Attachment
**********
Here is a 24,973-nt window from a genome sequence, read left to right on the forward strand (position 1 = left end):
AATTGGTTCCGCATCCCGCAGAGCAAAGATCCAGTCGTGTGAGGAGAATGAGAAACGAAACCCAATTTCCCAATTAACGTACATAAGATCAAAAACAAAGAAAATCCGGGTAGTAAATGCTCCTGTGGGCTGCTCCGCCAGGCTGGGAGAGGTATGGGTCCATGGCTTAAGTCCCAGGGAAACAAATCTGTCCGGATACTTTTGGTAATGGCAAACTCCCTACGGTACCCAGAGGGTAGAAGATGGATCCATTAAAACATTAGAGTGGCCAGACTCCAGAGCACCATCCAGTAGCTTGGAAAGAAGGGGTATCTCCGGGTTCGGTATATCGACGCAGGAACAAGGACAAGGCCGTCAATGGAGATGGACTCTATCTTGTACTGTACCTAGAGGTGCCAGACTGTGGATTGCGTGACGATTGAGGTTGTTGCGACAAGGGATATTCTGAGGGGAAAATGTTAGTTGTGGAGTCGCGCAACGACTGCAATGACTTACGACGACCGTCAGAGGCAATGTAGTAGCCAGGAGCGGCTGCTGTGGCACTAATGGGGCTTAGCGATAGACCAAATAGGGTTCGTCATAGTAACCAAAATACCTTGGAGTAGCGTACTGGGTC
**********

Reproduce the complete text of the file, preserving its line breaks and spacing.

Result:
Here is a 24,973-nt window from a genome sequence, read left to right on the forward strand (position 1 = left end):
AATTGGTTCCGCATCCCGCAGAGCAAAGATCCAGTCGTGTGAGGAGAATGAGAAACGAAACCCAATTTCCCAATTAACGTACATAAGATCAAAAACAAAGAAAATCCGGGTAGTAAATGCTCCTGTGGGCTGCTCCGCCAGGCTGGGAGAGGTATGGGTCCATGGCTTAAGTCCCAGGGAAACAAATCTGTCCGGATACTTTTGGTAATGGCAAACTCCCTACGGTACCCAGAGGGTAGAAGATGGATCCATTAAAACATTAGAGTGGCCAGACTCCAGAGCACCATCCAGTAGCTTGGAAAGAAGGGGTATCTCCGGGTTCGGTATATCGACGCAGGAACAAGGACAAGGCCGTCAATGGAGATGGACTCTATCTTGTACTGTACCTAGAGGTGCCAGACTGTGGATTGCGTGACGATTGAGGTTGTTGCGACAAGGGATATTCTGAGGGGAAAATGTTAGTTGTGGAGTCGCGCAACGACTGCAATGACTTACGACGACCGTCAGAGGCAATGTAGTAGCCAGGAGCGGCTGCTGTGGCACTAATGGGGCTTAGCGATAGACCAAATAGGGTTCGTCATAGTAACCAAAATACCTTGGAGTAGCGTACTGGGTC